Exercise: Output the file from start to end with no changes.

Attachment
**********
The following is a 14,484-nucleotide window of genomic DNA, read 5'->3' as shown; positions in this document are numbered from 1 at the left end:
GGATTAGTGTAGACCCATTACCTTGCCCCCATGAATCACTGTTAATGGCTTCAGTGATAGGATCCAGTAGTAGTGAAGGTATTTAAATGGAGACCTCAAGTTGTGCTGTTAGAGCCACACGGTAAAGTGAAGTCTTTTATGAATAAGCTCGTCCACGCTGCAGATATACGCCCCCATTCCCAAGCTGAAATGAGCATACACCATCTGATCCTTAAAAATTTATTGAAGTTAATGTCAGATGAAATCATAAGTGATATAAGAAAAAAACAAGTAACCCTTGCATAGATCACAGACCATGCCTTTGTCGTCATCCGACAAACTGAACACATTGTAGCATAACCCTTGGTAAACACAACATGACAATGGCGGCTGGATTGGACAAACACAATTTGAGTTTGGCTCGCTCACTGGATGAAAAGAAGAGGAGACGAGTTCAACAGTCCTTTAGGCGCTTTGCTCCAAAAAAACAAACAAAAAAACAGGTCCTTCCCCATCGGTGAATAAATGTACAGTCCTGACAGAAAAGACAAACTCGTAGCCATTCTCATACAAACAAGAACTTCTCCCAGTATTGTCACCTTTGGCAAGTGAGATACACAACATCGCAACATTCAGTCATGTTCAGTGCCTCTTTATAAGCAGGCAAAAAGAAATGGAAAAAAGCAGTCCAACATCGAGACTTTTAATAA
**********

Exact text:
The following is a 14,484-nucleotide window of genomic DNA, read 5'->3' as shown; positions in this document are numbered from 1 at the left end:
GGATTAGTGTAGACCCATTACCTTGCCCCCATGAATCACTGTTAATGGCTTCAGTGATAGGATCCAGTAGTAGTGAAGGTATTTAAATGGAGACCTCAAGTTGTGCTGTTAGAGCCACACGGTAAAGTGAAGTCTTTTATGAATAAGCTCGTCCACGCTGCAGATATACGCCCCCATTCCCAAGCTGAAATGAGCATACACCATCTGATCCTTAAAAATTTATTGAAGTTAATGTCAGATGAAATCATAAGTGATATAAGAAAAAAACAAGTAACCCTTGCATAGATCACAGACCATGCCTTTGTCGTCATCCGACAAACTGAACACATTGTAGCATAACCCTTGGTAAACACAACATGACAATGGCGGCTGGATTGGACAAACACAATTTGAGTTTGGCTCGCTCACTGGATGAAAAGAAGAGGAGACGAGTTCAACAGTCCTTTAGGCGCTTTGCTCCAAAAAAACAAACAAAAAAACAGGTCCTTCCCCATCGGTGAATAAATGTACAGTCCTGACAGAAAAGACAAACTCGTAGCCATTCTCATACAAACAAGAACTTCTCCCAGTATTGTCACCTTTGGCAAGTGAGATACACAACATCGCAACATTCAGTCATGTTCAGTGCCTCTTTATAAGCAGGCAAAAAGAAATGGAAAAAAGCAGTCCAACATCGAGACTTTTAATAA